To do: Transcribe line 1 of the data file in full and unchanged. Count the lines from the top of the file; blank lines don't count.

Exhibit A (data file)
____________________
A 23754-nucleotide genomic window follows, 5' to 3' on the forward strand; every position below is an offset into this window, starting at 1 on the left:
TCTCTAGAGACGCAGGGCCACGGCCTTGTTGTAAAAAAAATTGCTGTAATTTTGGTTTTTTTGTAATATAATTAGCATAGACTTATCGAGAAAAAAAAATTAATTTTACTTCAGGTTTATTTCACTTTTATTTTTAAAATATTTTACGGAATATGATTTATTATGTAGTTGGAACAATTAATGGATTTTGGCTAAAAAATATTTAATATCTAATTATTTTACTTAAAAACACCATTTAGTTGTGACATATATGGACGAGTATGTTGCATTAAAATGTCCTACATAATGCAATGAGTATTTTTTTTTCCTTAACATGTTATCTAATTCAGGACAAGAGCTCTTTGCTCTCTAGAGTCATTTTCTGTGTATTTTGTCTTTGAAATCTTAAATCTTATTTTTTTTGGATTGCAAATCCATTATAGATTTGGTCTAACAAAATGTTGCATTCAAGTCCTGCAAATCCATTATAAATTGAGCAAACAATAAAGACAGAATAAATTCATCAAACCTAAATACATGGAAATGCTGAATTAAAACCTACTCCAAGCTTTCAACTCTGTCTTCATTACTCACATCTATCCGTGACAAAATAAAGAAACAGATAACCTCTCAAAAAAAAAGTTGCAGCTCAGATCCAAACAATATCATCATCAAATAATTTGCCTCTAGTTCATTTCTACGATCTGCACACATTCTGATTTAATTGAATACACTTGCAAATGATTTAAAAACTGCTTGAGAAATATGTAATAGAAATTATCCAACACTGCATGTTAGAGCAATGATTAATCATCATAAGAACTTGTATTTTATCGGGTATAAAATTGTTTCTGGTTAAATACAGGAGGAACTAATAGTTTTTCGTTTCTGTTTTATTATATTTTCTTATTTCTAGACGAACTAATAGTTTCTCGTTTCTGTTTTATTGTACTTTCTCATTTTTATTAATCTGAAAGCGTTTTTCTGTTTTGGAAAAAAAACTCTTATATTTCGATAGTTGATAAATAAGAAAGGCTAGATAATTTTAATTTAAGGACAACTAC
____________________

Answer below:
A 23754-nucleotide genomic window follows, 5' to 3' on the forward strand; every position below is an offset into this window, starting at 1 on the left: